Due to the paucity of effective conventional medication for the treatment of functional disorders of the alimentary tract, natural remedies and herbal preparations have been tested for these conditions during the past few years. And some efficacy has been shown. For irritable bowel syndrome, tested remedies include compounds such as peppermint oil, iberogast and Chinese herbal preparations. With these showings, however small, there is growing acceptance for complementary approaches that these herbs have some role for treatment.

In fact, treatment of functional dyspepsia has recently been a preferential niche for natural remedies, especially since, as previously mentioned, drugs have done so poorly, and have unconscionable adverse effects in some instances. So there is promise for herbal preparations as reliable alternatives in the treatment of functional dyspepsia. To our knowledge, the current study is the first double-blind placebo controlled trial to assess the effects of natural mastic for functional dyspepsia. And the finding—that mastic significantly improved the perception of symptoms in patients with functional dyspepsia over 3 weeks of treatment compared to placebo—is impressive.

What Causes Mastic to Relieve Dyspepsia?

Many constituents of mastic have been identified. Nearly 25% of its weight consists of a polymer which in an acid environment becomes a runny resin which could have cytoprotectant effects in patients.6 More than 20% of its weight comprises the neutral fraction; this doesn’t seem to have any medicinal properties. The balance constitutes the acid fraction, and it is here that triterpenoid acids seem to have both antimicrobial and antioxidant effects. Of these, moronic acid appears to have antimicrobial activity against E. coli, Staphylococcus species and Ozava muconata.7,8 This constituent could be the cause responsible for the effect that mastic has on H. pylori in vitro.9,10 Then there is masticadienonic acid, which has been found to inhibit bradykinin and phospholipase A2.11 Two other acids, iso-masticadienonic acid and oleanolic inhibit leukotriene B4.12


“It is worth noting that three quarters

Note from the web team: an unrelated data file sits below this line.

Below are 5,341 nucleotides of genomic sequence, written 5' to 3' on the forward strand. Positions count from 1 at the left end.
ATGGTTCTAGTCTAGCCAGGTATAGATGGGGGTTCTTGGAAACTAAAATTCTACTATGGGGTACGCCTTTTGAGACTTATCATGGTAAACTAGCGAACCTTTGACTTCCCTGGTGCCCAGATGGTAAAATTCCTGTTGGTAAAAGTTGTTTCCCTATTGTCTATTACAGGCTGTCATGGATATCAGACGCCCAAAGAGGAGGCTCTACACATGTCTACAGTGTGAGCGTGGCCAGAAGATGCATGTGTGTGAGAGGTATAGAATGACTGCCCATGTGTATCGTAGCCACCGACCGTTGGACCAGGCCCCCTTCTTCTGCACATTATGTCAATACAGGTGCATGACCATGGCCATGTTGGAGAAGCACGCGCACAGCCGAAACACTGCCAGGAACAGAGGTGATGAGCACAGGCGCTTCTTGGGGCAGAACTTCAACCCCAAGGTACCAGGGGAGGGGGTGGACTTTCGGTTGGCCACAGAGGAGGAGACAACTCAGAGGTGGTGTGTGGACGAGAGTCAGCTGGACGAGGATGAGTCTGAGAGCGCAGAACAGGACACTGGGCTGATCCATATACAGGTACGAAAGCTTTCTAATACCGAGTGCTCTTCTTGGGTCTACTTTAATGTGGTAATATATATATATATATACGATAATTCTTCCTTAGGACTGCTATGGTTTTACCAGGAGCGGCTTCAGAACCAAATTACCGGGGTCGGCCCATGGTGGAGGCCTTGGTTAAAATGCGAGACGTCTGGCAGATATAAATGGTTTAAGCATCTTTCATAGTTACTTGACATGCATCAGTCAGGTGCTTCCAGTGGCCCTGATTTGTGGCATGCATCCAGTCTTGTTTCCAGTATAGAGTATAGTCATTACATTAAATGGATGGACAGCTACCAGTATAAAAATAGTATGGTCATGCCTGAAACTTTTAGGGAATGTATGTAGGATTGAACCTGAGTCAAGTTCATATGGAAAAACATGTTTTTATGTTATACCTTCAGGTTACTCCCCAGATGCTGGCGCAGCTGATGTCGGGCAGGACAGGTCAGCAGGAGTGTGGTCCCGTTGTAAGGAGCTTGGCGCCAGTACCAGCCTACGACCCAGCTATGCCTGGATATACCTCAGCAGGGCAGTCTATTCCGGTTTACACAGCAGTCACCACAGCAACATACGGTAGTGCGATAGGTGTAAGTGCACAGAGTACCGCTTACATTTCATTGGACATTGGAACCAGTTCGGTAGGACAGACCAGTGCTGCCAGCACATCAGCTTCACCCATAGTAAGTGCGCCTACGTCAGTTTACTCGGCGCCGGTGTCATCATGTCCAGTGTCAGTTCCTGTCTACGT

of the patients receiving Chios mastic
gum reported improvement …
which is one of the best results
ever obtained by a medication
[herbal or drug] in a
placebo controlled trial of
functional dyspepsia.”


Altogether, 69 components have been isolated from mastic gum.13 But it is not known whether these any of these triterpenoid acids could be responsible for the effect of mastic gum on functional dyspepsia remains. Other active substances in the resin of Chios mastic gum could be causal.

Seventy-Five Percent Improvement in Dyspepsia Symptoms

Despite the study’s relatively small sample size, the researchers believe that it achieves statistically significant results. The authors wrote: “It is worth noting that three quarters of the patients receiving Chios mastic gum reported improvement which is one of the best results ever obtained by a medication [herbal or drug] in a placebo controlled trial of functional dyspepsia.”

Mastic had almost double the improvement compared to placebo. Looking at each of the symptom's scores, all twelve improved in the treatment group compared to the baseline. Grouping the symptoms into three major categories—i.e. pain, reflux and fullness—mastic showed a greater improvement of symptoms’ scores in the three symptoms of the pain group and in heartburn. Only postprandial fullness did not show significantly better than placebo.

While none of the subjects had mainly reflux symptoms, there was a significant overlap between functional dyspepsia and gastroesophageal reflux, and mastic was effective in alleviating concomitant heartburn in patients with functional dyspepsia. The researchers speculated that the effect of mastic on heartburn could have been caused by a gel formed by the polymer in acid conditions that can be caused by a prokinetic effect.

More Women Than Men

Recall that a high proportion of the study subjects were women (106 females compared to 42 males). This probably reflects a real life scenario, because women generally complain of functional gastrointestinal problems more than men, or at least to their physicians.


Mastic is efficacious for treating a